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Relationship between $ {K_p} $ and $ {K_c} $ is $ {K_p} = {K_c}{(RT)^{\Delta n}} $ . Tell whether it’s true or false.

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Last updated date: 29th May 2024
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Answer
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Hint: $ {K_p} $ is defined as the equilibrium constant calculated when the partial pressures of the different reactants and products are taken of a given chemical reaction while $ {K_c} $ is defined as the equilibrium constant calculated when the different molar concentrations of the different reactants and the products are taken of a given chemical reaction.

Complete answer:
Now we are given the reaction $ {K_p} = {K_c}{(RT)^{\Delta n}} $. We first need to define and see what are the terms present on both sides of the equation. $ {K_p} $ is defined as the equilibrium constant calculated when the partial pressures of the different reactants and products are taken of a given chemical reaction while $ {K_c} $ is defined as the equilibrium constant calculated when the different molar concentrations of the different reactants and the products are taken of a given chemical reaction.
Now to prove the above relation we should take a reaction for example:
 $ aA + bB \to cC + dD $
Let $ {p_a},\,{p_b},\,{p_c}\,and\,{p_d} $ be the partial pressures of the two reactants and the two products given in the reaction.
Now the equilibrium constant of partial pressure is $ {K_p} $ , defined as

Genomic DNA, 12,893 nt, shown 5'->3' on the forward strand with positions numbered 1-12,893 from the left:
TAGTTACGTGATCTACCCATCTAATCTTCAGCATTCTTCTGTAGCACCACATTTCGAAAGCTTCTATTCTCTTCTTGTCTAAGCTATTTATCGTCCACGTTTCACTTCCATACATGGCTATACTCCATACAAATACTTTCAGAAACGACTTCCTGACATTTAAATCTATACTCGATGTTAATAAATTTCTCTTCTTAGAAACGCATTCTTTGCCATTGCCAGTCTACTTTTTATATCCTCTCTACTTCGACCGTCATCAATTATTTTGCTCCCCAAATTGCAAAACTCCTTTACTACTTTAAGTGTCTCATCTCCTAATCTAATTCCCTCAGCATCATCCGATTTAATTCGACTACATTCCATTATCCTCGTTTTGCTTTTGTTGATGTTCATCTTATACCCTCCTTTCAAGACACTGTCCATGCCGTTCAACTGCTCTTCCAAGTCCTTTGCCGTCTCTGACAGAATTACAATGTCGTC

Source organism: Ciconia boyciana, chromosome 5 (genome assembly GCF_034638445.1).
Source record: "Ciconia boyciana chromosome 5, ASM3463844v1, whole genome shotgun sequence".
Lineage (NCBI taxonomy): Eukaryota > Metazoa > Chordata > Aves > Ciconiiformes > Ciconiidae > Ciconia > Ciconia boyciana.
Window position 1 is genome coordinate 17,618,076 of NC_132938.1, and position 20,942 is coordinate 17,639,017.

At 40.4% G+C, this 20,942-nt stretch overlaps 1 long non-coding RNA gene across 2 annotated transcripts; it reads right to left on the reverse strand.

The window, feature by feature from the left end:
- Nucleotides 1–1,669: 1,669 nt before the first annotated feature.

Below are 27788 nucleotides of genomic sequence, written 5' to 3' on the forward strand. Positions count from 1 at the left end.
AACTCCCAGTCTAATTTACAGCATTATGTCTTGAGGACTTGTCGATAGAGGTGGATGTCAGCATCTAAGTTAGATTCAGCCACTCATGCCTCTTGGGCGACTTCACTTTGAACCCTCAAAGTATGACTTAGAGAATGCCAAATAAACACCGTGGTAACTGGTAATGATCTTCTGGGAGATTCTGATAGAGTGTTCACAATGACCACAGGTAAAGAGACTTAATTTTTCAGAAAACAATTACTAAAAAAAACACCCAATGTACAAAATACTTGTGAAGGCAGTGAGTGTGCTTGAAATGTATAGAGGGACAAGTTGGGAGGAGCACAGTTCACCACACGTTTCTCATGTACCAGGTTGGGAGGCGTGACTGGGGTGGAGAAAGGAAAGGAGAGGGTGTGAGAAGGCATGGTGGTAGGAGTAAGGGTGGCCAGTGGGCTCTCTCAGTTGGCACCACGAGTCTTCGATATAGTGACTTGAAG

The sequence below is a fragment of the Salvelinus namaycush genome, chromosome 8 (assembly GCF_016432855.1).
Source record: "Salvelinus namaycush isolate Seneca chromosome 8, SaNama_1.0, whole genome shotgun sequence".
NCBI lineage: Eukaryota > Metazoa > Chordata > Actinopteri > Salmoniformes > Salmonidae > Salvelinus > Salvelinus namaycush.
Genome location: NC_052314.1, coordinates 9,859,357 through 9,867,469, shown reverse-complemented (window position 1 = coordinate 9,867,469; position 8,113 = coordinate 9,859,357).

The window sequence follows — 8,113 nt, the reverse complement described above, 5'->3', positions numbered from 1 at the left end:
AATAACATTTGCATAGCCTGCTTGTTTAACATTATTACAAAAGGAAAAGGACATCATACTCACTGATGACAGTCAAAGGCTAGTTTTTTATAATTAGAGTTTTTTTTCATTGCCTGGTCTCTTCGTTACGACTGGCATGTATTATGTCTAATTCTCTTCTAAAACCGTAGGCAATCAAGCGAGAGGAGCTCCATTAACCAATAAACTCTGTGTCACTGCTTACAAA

$ {K_p} = \dfrac{{{p_c}^c{p_d}^d}}{{{p_a}^a{p_b}^b}} $
Now the partial pressure or pressure of an agas in a mixture of ideal gases always follows the principle $ pV = nRT $
Now we also can say that $ p = \dfrac{n}{V}RT \Rightarrow p = CRT $
Here the constant that replaces moles divided by volume is called the concentration of the molecule or the molar concentration.
Therefore, partial pressure of a gas A is equal to $ {p_a} = {C_a}RT $
Now let’s see the formula for the equilibrium concentration in terms of molar concentration, that is $ {K_c} $
 $ {K_c} = \dfrac{{{C_c}^c{C_d}^d}}{{{C_a}^a{C_b}^b}} $
Now putting the value of pressure from $ {p_a} = {C_a}RT $ in the equation $ {K_p} = \dfrac{{{p_c}^c{p_d}^d}}{{{p_a}^a{p_b}^b}} $
We get,
${K_p} = \dfrac{{{{({C_c}RT)}^c}{{({C_d}RT)}^d}}}{{{{({C_a}RT)}^a}{{({C_b}RT)}^b}}} $
$\Rightarrow {K_p} = \dfrac{{{C_c}^c{C_d}^d}}{{{C_a}^a{C_b}^b}} \times {(RT)^{c + d - a - b}} $
Using the equation $ {K_c} = \dfrac{{{C_c}^c{C_d}^d}}{{{C_a}^a{C_b}^b}} $ and putting the value in the above equation
 ${K_p} = \dfrac{{{C_c}^c{C_d}^d}}{{{C_a}^a{C_b}^b}} \times {(RT)^{c + d - a - b}} $
 $\Rightarrow {K_p} = {K_c} \times {(RT)^{\Delta n}} $
Thus, the relation given above is correct where $ \Delta n $ represents the change in column.
The relation $ {K_p} = {K_c}{(RT)^{\Delta n}} $ given is true.

Note:
The equilibrium constant is a very important criterion for a reaction to happen, that is if the equilibrium constant is greater than one then the reaction occurs and the products are formed else the reaction doesn’t occur. The equilibrium constant can be manipulated with the help of temperature.
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